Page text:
With the fixed nominal wage, there is no need for an additional normalization of consumer prices.


Having revenues instead finance the provision of some good that enters preferences adds only complexities.


No assumption is made on the sign of net exports in period 1. Used in (2.3), linear homogeneity of the expenditure and revenue functions implies that trade is balanced over the two periods (aside from the λ term, since this is pure waste).


This analysis is greatly simplified, it should be noted, by the assumption of inelastic labor supply: this means that the labor supply effects have no impact on employment not only in period 1, when this is demand-determined, but in period 2 as well. Suppose, for instance, that labor supply is instead assumed sensitive (only) to the period 2 wage and consumer prices. Introducing a small, uniform rate VAT in the presence of a preexisting labor tax Tr> 0 will then tend to reduce both labor supply in period 2 and, because of the increased efficiency cost of the labor tax, lifetime welfare. Net exports in period 2 would then be expected to fall, with a corresponding increase in period 1 net exports that reflects the income effect on commodity demands.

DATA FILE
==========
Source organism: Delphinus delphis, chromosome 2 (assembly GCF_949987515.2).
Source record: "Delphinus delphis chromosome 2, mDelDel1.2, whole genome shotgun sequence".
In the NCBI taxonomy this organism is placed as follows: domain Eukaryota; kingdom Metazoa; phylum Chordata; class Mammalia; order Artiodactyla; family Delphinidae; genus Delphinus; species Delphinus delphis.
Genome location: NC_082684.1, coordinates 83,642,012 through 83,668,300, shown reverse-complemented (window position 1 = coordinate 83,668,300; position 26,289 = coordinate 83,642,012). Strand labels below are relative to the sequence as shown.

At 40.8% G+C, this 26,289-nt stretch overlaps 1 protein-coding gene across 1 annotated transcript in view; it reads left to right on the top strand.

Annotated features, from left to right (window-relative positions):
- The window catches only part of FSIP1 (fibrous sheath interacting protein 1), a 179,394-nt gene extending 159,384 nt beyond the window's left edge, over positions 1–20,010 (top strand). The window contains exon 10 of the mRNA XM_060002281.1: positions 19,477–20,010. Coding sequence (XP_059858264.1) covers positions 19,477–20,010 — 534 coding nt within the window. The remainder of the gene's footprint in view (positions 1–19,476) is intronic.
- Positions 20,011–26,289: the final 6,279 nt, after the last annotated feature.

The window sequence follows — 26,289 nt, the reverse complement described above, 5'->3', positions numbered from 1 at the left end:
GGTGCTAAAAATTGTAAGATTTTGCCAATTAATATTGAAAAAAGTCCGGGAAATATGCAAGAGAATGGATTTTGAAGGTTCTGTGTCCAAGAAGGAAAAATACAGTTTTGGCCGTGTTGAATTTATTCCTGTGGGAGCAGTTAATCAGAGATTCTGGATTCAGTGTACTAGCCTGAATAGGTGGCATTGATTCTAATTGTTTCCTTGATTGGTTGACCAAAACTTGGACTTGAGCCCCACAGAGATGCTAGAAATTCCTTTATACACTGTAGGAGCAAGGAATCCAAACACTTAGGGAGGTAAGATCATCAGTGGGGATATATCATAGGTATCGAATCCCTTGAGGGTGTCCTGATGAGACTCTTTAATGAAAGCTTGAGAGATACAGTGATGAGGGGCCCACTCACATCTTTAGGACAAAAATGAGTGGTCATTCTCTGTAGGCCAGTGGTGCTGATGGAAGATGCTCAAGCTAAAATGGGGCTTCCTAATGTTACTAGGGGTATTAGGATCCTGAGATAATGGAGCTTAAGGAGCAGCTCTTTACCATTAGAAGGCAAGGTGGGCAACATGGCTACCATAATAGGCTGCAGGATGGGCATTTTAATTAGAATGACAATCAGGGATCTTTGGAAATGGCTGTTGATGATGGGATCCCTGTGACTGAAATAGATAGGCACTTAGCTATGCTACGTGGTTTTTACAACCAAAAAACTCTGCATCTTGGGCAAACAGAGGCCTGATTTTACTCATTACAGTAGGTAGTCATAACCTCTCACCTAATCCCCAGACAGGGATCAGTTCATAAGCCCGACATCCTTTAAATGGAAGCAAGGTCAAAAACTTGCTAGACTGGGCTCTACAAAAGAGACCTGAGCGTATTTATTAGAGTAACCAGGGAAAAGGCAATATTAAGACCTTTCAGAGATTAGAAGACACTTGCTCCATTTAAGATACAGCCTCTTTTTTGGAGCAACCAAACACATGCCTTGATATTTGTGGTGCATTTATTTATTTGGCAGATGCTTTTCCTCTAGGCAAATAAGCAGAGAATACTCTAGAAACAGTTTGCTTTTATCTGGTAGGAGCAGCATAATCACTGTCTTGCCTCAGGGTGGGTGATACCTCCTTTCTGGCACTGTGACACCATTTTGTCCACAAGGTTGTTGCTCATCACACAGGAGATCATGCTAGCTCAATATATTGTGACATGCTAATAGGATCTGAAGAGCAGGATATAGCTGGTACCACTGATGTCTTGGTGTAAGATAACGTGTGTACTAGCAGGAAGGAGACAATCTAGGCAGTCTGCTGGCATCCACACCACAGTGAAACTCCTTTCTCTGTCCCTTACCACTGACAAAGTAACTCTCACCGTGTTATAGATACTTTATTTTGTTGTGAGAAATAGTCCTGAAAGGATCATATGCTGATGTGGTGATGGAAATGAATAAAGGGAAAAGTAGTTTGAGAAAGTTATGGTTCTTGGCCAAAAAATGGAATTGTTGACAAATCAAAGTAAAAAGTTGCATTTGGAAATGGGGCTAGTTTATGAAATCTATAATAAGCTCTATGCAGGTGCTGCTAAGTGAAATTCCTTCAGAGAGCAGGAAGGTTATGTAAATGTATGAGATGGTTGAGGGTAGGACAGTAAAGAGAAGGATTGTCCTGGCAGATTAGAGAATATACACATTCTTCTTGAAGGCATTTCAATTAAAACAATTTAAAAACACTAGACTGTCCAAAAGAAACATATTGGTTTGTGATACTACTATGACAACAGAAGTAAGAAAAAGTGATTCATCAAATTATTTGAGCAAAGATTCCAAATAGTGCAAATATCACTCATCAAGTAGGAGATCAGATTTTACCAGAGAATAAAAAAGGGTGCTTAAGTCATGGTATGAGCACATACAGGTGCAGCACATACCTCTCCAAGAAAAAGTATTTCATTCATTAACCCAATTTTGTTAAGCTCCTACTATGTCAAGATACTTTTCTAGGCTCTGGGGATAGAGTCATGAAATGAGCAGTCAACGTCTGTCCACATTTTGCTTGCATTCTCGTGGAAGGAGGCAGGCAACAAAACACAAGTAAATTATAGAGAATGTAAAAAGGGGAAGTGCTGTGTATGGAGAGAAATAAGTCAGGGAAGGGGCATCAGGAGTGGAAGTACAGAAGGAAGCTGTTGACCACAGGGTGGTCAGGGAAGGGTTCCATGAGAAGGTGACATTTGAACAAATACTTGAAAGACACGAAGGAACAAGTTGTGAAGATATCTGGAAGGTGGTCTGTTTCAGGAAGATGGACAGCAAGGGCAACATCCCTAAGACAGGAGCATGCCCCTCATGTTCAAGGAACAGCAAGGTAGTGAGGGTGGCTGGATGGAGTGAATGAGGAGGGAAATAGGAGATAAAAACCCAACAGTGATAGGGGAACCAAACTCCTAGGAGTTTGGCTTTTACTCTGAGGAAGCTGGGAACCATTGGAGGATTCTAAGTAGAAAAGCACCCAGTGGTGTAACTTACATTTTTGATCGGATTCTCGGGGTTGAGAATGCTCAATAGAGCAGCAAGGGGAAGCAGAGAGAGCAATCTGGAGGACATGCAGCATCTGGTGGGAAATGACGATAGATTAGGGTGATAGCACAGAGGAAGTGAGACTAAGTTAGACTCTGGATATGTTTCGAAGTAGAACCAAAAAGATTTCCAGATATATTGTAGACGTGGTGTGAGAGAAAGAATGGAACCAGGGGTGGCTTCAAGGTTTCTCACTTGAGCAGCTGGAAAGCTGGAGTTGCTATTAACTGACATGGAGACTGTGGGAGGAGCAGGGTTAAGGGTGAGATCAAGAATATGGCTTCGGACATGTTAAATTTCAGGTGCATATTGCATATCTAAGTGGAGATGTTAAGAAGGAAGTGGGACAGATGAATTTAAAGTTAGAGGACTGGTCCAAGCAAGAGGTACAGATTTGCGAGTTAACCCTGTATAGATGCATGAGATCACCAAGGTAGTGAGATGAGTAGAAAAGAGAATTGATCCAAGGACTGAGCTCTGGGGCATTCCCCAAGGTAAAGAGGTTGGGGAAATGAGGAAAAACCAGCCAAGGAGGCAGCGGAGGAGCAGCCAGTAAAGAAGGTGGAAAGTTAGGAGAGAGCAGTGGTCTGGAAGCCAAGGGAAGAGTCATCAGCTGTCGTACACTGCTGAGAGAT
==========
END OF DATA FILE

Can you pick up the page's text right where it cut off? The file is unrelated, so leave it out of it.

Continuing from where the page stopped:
To the extent that non-tradables tend to be labor-intensive services, this will amplify the effect through the lower SCR.


Section III discusses in more detail the differential economic effects of changes in standard VAT rates, reduced rates and exemptions.


The real exchange rate is not included in the regressions, since this is the route through which tax changes are expected, at least in part, to take effect.